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NTEC’s Montana mine reopens, questions remain

WINDOW ROCK

Navajo Transitional Energy Company has signed a 75-day limited waiver of sovereign immunity with the Montana Department of Environment in order to reopen the Spring Creek Mine after having to shut it down last week because it wouldn’t be able to operate without this waiver.

The Spring Creek Mine in Big Horn County, Montana, is one of three mines that NTEC had acquired from Cloud Peak Energy Inc. during that company’s bankruptcy sale. The other two mines, Antelope and Cordero Rojo mines, are located in Wyoming.

“The interim limited waiver of sovereign immunity agreement was signed by NTEC and DEQ on Friday,” emailed Rebecca Harbage, public policy director for Montana’s DEQ, to the Times. “It is a limited waiver of NTEC’s sovereign immunity with respect to all laws administered by DEQ.

“The limited waiver is in effect for an interim period of 75 days, unless both parties agree to extend the interim period,” she said. “During the interim period, DEQ and NTEC will continue to negotiate the terms of a long-term limited waiver.”

Without assurance that NTEC would be subject to the environmental and mining laws of the state of Montana, DEQ was unable to find NTEC to be an acceptable contractor responsible for day-to-day operations of the Spring Creek Mine.

Following the agreement being signed on Oct 25, DEQ issued its acceptance of NTEC as an acceptable contractor, which allows operations to resume at the mine, Harbage said.

When April Quinn, a Navajo Nation Department of Justice attorney, first reported to the Naabik’iyati’ Committee in September, she made note of two issues: No. 1, NTEC had not gone through the proper channels as a Navajo Nation entity of notifying the Nation of its intent to wave its company’s sovereign immunity; and she, being the Navajo Nation’s legal representative, was banned from a meeting with NTEC even though their counsel was allowed in the meeting.

“Navajo Nation attorney should’ve been in the room,” said Quinn in a Sept. 19 Naabikiyati Committee meeting. “There were security guards at the door and I wasn’t allowed. This was the first time I’ve been restrained from being in the room with a client.”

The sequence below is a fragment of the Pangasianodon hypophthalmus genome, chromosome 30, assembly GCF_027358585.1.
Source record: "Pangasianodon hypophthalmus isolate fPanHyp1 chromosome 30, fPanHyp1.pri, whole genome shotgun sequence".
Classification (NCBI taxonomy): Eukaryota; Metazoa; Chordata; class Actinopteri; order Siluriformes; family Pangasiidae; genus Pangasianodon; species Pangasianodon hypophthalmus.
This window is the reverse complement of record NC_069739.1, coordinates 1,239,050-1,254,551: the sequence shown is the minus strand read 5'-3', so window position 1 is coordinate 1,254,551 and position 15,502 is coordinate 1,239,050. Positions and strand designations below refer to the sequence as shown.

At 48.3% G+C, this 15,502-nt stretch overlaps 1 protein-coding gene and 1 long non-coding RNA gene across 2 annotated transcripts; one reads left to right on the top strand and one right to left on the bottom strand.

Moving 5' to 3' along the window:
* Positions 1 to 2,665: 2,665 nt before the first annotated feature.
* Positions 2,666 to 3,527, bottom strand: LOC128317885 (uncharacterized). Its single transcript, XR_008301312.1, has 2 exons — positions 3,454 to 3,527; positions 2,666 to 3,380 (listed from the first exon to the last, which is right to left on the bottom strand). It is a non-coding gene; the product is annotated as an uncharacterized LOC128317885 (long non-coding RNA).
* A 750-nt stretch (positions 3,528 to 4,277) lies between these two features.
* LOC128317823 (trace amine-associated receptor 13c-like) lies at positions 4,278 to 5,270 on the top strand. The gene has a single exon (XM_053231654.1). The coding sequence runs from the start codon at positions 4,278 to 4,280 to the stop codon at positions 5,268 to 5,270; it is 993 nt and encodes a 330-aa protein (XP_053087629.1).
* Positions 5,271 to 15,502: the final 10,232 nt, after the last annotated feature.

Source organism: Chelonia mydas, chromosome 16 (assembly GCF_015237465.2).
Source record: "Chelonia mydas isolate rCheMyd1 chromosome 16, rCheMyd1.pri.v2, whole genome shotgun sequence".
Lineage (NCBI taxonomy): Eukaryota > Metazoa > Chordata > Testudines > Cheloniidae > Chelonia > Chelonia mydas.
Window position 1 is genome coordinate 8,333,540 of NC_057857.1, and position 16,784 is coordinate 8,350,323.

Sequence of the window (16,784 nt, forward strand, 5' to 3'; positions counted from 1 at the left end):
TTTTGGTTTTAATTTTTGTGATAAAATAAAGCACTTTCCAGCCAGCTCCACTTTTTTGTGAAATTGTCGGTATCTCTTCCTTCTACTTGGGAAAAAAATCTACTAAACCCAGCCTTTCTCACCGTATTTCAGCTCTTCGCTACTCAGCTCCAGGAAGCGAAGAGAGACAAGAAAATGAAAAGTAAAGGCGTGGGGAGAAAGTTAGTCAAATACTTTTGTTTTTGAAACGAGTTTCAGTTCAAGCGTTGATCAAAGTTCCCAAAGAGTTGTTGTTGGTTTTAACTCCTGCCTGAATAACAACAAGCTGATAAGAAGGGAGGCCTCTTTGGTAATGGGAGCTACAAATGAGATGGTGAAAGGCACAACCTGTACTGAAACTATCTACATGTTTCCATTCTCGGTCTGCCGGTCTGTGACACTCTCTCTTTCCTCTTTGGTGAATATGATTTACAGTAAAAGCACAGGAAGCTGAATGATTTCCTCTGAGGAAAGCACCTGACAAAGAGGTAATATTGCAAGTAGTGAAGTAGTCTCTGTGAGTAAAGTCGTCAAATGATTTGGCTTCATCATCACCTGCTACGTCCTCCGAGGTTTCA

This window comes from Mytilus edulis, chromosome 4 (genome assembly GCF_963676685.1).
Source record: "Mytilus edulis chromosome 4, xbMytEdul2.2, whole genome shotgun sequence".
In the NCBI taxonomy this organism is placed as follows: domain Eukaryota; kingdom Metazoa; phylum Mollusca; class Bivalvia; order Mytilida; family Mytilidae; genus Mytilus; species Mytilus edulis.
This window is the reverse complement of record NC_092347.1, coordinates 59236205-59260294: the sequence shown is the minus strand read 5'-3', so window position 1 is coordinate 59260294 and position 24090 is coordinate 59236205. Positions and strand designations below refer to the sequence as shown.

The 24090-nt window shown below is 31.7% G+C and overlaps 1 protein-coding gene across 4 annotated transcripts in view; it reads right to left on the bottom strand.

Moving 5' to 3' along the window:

This seemingly clandestine move was topped by the fact that NTEC failed to notify President Jonathan Nez, Speaker Seth Damon and its two shareholder representatives, delegates Eugenia Charles-Newton and Nathaniel Brown. All all stated publicly they were left in the dark about NTEC’s purchase until it was announced publicly Aug. 19. Damon said he and Nez received a letter from NTEC on this day about the purchase.

After Quinn brought up these concerns, NTEC has notified the Nation of its intent to wave sovereign immunity, Quinn said during an Oct. 17 Naabik’iyati’ meeting. Then in another Naabik’iyati’ meeting with the committee Oct. 10, NTEC reps said Quinn wouldn’t be prevented from attending any future meetings.

“This was an incredible opportunity for NTEC,” said NTEC Chairman Tim Mclaughlin, during the Oct. 10 meeting. “We will probably never see this type of deal again in the next who knows. It was an incredible opportunity and we took advantage.”

NTEC has received much criticism and skepticism on the purchase of the Cloud Peak properties and buying them from a bankrupt company.

Mclaughlin stood by the company’s decision and said the mines are exceptional mines, and the reason Cloud Peak is in dire straights is because of bad financial decisions, not because of the mines themselves.